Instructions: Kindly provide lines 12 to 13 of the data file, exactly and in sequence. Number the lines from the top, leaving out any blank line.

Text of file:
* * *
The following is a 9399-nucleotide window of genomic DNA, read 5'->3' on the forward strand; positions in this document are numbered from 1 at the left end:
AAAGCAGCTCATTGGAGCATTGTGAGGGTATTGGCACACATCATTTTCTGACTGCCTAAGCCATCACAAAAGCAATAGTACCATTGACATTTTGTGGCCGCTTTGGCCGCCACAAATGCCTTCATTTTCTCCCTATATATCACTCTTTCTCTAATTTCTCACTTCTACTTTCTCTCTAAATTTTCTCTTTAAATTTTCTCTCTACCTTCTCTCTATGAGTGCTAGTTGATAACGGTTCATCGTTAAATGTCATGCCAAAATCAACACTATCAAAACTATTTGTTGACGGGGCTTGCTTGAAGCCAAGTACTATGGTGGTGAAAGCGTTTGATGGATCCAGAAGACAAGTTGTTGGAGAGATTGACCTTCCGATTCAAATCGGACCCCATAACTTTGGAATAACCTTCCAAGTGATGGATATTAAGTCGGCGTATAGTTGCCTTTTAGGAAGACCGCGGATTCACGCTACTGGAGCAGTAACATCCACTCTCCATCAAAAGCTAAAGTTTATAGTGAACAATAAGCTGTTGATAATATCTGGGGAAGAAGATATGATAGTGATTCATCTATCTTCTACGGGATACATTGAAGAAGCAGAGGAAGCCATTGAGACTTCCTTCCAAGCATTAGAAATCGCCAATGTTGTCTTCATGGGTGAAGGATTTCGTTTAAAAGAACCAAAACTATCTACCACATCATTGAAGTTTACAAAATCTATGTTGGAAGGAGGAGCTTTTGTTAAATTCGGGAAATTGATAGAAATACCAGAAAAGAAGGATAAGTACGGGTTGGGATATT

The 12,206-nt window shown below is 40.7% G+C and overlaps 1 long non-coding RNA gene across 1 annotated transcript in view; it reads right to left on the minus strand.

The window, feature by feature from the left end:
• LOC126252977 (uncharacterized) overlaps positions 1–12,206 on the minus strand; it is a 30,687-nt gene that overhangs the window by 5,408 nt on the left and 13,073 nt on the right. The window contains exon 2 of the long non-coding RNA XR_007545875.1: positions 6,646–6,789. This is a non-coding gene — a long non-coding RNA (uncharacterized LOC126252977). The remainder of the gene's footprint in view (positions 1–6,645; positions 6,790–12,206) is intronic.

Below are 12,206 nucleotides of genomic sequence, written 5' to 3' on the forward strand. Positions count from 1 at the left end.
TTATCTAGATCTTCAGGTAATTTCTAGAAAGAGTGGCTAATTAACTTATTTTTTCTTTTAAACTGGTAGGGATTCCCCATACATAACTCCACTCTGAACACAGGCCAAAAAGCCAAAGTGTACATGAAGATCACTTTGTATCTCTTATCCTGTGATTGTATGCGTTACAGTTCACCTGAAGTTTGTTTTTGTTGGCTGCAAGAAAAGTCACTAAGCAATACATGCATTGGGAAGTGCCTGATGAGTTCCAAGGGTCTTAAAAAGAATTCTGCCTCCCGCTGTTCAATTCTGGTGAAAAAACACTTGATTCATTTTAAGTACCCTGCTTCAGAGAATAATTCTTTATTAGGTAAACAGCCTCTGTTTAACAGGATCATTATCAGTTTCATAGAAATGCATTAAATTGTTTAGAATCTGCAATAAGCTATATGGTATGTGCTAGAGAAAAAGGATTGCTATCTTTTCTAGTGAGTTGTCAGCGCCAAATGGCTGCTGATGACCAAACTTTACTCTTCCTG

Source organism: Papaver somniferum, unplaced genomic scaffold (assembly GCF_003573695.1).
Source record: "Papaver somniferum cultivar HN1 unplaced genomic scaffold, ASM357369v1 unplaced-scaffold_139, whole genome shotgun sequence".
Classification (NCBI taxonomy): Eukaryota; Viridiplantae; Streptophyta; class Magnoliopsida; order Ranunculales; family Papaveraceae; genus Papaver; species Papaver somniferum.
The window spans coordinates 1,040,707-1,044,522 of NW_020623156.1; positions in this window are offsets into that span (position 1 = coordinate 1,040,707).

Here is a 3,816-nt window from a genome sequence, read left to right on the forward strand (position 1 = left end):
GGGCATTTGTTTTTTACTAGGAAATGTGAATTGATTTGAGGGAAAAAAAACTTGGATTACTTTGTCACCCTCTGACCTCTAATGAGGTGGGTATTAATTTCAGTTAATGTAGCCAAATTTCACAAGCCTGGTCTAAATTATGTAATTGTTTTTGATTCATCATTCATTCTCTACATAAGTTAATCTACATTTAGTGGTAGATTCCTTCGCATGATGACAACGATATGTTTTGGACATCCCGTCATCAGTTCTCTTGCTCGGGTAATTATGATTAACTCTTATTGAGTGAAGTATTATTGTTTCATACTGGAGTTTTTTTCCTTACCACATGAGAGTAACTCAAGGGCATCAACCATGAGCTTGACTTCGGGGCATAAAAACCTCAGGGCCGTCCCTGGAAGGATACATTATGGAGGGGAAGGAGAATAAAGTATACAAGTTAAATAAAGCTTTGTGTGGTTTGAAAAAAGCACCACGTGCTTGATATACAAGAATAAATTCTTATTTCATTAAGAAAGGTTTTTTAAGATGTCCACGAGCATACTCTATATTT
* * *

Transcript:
Here is a 3,816-nt window from a genome sequence, read left to right on the forward strand (position 1 = left end):
GGGCATTTGTTTTTTACTAGGAAATGTGAATTGATTTGAGGGAAAAAAAACTTGGATTACTTTGTCACCCTCTGACCTCTAATGAGGTGGGTATTAATTTCAGTTAATGTAGCCAAATTTCACAAGCCTGGTCTAAATTATGTAATTGTTTTTGATTCATCATTCATTCTCTACATAAGTTAATCTACATTTAGTGGTAGATTCCTTCGCATGATGACAACGATATGTTTTGGACATCCCGTCATCAGTTCTCTTGCTCGGGTAATTATGATTAACTCTTATTGAGTGAAGTATTATTGTTTCATACTGGAGTTTTTTTCCTTACCACATGAGAGTAACTCAAGGGCATCAACCATGAGCTTGACTTCGGGGCATAAAAACCTCAGGGCCGTCCCTGGAAGGATACATTATGGAGGGGAAGGAGAATAAAGTATACAAGTTAAATAAAGCTTTGTGTGGTTTGAAAAAAGCACCACGTGCTTGATATACAAGAATAAATTCTTATTTCATTAAGAAAGGTTTTTTAAGATGTCCACGAGCATACTCTATATTT